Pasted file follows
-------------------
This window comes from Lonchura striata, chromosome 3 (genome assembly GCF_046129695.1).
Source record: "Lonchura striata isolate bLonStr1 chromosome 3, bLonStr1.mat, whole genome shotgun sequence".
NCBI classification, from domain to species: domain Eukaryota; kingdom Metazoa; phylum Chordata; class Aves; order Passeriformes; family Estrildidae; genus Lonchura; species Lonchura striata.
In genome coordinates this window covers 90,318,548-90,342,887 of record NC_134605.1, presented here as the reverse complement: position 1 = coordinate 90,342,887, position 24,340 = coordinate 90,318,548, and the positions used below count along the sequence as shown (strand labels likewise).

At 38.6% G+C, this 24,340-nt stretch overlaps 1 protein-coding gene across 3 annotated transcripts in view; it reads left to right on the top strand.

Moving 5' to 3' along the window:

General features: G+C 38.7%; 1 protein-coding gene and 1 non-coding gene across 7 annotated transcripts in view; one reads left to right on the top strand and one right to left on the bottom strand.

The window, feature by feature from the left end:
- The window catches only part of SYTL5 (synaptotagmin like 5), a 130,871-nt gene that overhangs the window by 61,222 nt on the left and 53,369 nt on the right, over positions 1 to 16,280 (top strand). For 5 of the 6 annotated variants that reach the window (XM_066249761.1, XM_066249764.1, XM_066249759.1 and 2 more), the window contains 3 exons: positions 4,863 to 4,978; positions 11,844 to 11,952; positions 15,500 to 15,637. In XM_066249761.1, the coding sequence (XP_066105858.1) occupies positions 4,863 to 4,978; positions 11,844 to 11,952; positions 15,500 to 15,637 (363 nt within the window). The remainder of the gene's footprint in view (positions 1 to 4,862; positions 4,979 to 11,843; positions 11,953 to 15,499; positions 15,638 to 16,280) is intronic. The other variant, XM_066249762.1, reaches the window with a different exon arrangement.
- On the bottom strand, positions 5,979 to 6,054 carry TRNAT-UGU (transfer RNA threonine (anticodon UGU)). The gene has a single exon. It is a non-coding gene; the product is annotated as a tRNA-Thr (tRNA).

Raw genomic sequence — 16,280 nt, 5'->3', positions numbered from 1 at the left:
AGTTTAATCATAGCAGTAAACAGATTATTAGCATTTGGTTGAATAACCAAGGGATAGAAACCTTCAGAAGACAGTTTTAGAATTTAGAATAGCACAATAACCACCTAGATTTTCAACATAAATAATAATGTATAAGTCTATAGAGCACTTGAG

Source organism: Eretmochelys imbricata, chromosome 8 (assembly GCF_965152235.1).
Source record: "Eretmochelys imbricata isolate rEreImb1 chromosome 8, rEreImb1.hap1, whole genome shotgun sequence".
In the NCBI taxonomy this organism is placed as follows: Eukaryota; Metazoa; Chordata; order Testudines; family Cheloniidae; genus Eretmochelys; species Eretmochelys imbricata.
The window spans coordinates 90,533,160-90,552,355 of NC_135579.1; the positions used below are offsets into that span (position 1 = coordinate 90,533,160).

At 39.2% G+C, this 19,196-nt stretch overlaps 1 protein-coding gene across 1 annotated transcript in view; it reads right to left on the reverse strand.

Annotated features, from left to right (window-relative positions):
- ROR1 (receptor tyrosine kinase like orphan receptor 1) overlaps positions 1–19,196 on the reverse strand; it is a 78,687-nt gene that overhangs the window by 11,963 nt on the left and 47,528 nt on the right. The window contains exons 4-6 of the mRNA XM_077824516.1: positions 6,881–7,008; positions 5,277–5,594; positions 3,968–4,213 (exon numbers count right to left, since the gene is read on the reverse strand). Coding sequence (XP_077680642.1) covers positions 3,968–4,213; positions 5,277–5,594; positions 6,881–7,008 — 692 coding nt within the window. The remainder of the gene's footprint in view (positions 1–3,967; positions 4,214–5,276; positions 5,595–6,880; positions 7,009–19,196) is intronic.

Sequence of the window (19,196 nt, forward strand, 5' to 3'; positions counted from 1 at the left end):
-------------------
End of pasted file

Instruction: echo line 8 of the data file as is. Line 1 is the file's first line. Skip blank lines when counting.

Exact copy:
The window, feature by feature from the left end: